Negotiation and compromise is evaluating and selecting beneficial solutions for all parties involved in a relationship or agreement. Students will learn these skills by simulating potential relationships, and making decisions about how to interact with the people they work with when making a deal or solving a problem.
This module ensures that students read, write, listen and speak to learn the history and contributions of Native Americans in New York State, particularly the Iroquois Confederacy. It focuses on reading and listening to primary and secondary sources to gather specific details and determine central ideas, and to reinforce reading fluency and paragraph writing. Students will read literature to develop an understanding of setting, characterization and theme, and informational writing.
I have slightly changed from my preliminary lesson idea and changed it to focus on communication and conflict resolution. This lesson is on understanding the issue of conflict and conflict resolution through dialouge. I designed the lesson keeping Aisha in mind. She reported having conflict with their community regarding girls education due to lack of communication with the community members. I have added my lesson plan here, would appreciate feedback for the material. Thank you!
This review of leadership literature and materials was completed by the Spring 2017 Honors Leadership Development course at Central Lakes College in Brainerd, MN. The text contains a review of materials relevant to those studying the topic of leadership. It contains materials on traits and skills of leaders, ethical characteristics of leaders, leadership and emotional intelligence, effective communication, motivating groups, building cohesive groups, creating and utilizing effective goals, effective decision making, initiating change, empowering others, and historical approaches to leadership.
Students will discuss their daily habits and personal preferences. They will exchange information about their living situations. Students will practice appropriate ways to confront roommates about different types of conflict.
Circles use a highly structured process to create a safe space where people can share their feelings and experiences. Since 2011, Morningside Center has partnered with the NYC Department of Education to introduce Peace and Restorative Circles into schools around New York City. Here, Morningside Center trainer Marieke van Woerkom outlines the basic elements of Circles.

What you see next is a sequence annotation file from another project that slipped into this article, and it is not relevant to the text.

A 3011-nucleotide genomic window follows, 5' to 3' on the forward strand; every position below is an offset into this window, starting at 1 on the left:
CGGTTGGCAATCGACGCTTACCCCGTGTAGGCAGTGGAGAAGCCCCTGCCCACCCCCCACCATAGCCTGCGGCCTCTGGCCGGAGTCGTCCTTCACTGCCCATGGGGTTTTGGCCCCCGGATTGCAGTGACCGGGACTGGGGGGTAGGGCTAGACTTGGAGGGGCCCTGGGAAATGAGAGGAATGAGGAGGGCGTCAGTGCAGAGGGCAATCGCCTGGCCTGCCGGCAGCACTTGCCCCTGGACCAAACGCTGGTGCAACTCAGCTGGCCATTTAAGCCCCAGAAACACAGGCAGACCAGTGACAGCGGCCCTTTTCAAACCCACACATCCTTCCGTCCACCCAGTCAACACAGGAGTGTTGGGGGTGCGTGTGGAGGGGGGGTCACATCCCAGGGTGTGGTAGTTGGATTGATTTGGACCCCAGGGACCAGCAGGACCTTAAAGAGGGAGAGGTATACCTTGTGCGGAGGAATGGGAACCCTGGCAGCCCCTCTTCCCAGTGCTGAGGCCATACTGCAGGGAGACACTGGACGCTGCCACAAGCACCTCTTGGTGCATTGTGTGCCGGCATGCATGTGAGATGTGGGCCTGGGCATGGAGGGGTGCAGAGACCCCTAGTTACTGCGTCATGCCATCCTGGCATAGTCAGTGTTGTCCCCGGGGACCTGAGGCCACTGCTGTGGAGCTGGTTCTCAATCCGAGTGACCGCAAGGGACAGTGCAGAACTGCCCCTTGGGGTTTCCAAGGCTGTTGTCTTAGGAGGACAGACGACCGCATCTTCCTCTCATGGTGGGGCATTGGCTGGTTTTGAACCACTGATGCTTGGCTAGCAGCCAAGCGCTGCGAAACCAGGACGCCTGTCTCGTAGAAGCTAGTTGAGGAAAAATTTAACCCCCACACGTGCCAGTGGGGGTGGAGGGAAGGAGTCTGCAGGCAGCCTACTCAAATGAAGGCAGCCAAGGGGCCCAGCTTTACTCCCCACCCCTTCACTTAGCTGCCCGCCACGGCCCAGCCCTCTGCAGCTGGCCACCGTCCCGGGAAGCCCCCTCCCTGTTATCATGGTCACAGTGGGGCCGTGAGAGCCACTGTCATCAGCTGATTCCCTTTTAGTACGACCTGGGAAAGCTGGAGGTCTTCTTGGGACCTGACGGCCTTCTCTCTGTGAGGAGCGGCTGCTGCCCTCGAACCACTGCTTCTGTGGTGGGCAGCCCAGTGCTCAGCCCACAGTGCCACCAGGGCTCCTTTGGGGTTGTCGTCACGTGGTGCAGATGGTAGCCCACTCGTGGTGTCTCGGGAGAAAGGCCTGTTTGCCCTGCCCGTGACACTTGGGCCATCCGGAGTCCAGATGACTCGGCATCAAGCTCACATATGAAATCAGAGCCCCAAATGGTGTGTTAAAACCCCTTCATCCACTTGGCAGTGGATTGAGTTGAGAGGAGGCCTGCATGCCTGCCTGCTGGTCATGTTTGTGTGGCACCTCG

- Social Science
- Material Type:
- Morningside Center for Teaching Social Responsibility
- Provider Set:
- Teachable Moment
- Marieke van Woerkom
- Date Added:
Peace Education offers topics and issues that touch the lives of our students every day such as resolving conflicts, clarifying values, and understanding diversity. The language classroom also offers us the opportunity to help students address these issues through activities and tasks that are related to the content and that require the practice of language skills, social interaction skills, and critical thinking skills
- Arts and Humanities
- Language Education (ESL)
- Material Type:
- Lesson Plan
- Teaching/Learning Strategy
- U.S. Department of State, Bureau of Educational and Cultural Affairs
- Provider Set:
- U.S. Department of State Bureau of Educational and Cultural Affairs
- Carolyn B. Duffy, Ph.D.
- Date Added:
Before endeavoring to develop cultural knowledge and awareness about others, we must first uncover and examine personal social and cultural identities. Guided self-reflection allows us to better understand how social group memberships inform who we are. This exercise is an important vehicle in any peer conflict mediation program to help students embrace the concept of being culturally responsive and culturally sensitive.
Conflict is inevitable and if unresolved, has negative impacts that reach far beyond the principal parties. Managing conflict in a non-violent manner can increase the ability of everyone involved to work more effectively with clients, staff, and other personnel. This module teaches conflict management through a combination of skill-building and philosophical discussion to enable participants to become invested in the idea that non-violent conflict management is better, more effective, and more efficacious in the long run than either conflict avoidance or an aggressive approach that produces "winners" and "losers." The material can be presented in training sessions of varying lengths from one class to an entire semester. The author recommends separating the three modules over time to allow time for integration of skills. (95 pages)Rice, S. (2000).
Pareto Analysis Technique: The primary focus is to aid students in making quick decisions while still taking into account rational action and feasibility.
The WIL Open Module Initiative includes over 30 open access, learner-centred modules to support Work-Integrated Learning preparedness among post-secondary students. This module includes content and activities that will support participants managing and resolving conflicts effectively during their WIL experiences. For more information and to access SCORM files,Articulate Storyline source files andFacilitator Guide for this module, visit https://www.niagaracollege.ca/cae/wil/
The benchmarks of this Science NetLinks lesson address positive mental health for young students. The main goals of this lesson are to help students identify their feelings, learn how to tell others about their feelings, and learn how this emotional knowledge can help them resolve conflict.